Next up is performance, so here are my specs:

  • Processor: AMD A10-5800K @ 4.40 GHz (44.0x100)
  • Cooling: Corsair H110
  • Motherboard: ASUS F2A85-M PRO
  • GPU: NVIDIA GTX 1080 8 GB
  • PhysX: NVIDIA GTX 1070 8 GB
  • Memory: G.Skill Ripjaws 4x8 GB (32 GB total) at 1866 MHz 10-10-10-27
  • PSU: OCZ Fata1ty 750 W
  • OS: Windows 10 Pro 64-bit (Version 1703 – Creators Update)
  • Drivers: GeForce Game Ready Driver v. 382.53

I played with the settings at their maximum, except for motion blur which I disabled, as is my usual. For the most part, the performance at these settings for me was good, but was not able to keep at the 60 FPS mark too often. As I mentioned earlier, capturing accurate frame time data from DiRT 4 is not easy because it requires Alt-Tabbing out of the game and back in, but I still did this to create the frame time and display time videos embedded below. As you can see in these that 60 FPS/16.7 ms mark was not easily achieved or kept, but there were still times the performance went above, it just tended to be a bit below. (Curiously at least in the overlay videos, there appeared to be more juddering in the video recorded than I recall experiencing or than what the OCAT data suggests.)

 

 

To be completely honest, this performance does not worry me at all. I feel that optimizations through patches and new drivers will come and improve these numbers, and one advantage to playing on maximum (playable) settings is that there tends to be plenty of room to step options down. In this case I intend to at least drop the anti-aliasing setting down to MSAA 4x from 8x, and to lower the anisotropic filtering as well.

Something else potentially worth noting before getting to the videos is that I have been playing using Borderless Windowed. As we saw in Serious Statistics, the Desktop Window Manager adds double-buffering to all windows when not using exclusive fullscreen, so while I have the in-game v-sync turned off, there is still this v-sync being applied. However, for my computer at least, this does not appear to negatively impact performance, at least not in any significant way. That means the frame time numbers should be consistent with what I would get if playing in exclusive fullscreen mode, though the display time data would be different. (Remember, display time, or more accurately MsBetweenDisplayChange, is the time between frames being sent to the display, and with v-sync enabled, this falls on multiples of 16.7 ms for my 60 Hz monitor, or on zero if the frame was dropped. Without v-sync, display time can be any value.)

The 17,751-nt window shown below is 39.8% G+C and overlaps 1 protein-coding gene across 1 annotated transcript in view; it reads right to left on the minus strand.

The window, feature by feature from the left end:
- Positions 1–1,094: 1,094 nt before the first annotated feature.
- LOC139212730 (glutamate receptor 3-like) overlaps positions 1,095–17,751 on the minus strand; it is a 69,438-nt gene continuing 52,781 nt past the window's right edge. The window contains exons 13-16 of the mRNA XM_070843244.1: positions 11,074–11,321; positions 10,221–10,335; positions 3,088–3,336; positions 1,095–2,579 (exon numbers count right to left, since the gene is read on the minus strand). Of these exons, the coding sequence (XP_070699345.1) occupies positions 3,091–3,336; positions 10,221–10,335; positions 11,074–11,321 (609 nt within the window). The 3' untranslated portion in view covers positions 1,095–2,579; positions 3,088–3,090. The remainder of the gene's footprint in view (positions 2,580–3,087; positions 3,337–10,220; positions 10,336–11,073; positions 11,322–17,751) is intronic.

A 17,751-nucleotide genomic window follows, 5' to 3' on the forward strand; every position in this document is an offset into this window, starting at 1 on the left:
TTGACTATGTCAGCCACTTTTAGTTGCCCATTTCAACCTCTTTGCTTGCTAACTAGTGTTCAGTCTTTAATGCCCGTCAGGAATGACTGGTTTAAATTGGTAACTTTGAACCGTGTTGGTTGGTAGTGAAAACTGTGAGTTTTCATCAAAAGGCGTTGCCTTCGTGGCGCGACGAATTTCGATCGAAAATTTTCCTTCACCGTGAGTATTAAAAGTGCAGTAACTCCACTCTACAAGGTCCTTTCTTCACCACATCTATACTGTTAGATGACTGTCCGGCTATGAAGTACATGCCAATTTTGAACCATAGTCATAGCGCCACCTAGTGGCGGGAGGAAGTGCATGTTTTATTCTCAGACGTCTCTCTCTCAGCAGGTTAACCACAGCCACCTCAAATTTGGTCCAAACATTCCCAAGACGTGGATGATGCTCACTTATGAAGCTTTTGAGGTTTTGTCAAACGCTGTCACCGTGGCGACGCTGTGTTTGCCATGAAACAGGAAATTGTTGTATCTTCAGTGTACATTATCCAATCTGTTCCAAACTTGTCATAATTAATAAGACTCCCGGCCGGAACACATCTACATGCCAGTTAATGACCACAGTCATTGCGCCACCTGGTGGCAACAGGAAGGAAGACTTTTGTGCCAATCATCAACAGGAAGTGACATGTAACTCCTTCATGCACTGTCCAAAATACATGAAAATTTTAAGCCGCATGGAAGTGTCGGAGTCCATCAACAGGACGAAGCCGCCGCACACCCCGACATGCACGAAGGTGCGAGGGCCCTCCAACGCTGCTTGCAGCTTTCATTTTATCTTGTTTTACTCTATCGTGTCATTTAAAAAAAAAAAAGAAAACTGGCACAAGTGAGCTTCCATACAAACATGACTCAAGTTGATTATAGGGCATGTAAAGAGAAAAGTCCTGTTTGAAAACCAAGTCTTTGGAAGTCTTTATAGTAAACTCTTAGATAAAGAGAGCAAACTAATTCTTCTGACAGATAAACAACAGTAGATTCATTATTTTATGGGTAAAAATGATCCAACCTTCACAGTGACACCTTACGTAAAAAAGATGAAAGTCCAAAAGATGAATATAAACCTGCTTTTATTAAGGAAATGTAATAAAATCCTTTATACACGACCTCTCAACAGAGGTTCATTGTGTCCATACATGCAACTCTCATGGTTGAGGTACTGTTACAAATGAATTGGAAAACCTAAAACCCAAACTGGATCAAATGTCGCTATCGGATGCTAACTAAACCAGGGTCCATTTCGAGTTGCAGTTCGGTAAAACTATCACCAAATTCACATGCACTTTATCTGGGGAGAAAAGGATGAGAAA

The graphics do look good where they need to and can seem to be lacking where one is less likely to be looking (ie. off the track). The performance is good and while it could be better, that is based on playing at maximum settings where there is plenty of room to turn options down or off for better frame rates. Also, it is my guess that optimizations will improve things as those patches come out.

 




  1. DiRT 4 Review - Introduction
  2. DiRT 4 Review - Graphics
  3. DiRT 4 Review - Gameplay
  4. DiRT 4 Review - Additional Gameplay Media
  5. DiRT 4 Review - Conclusion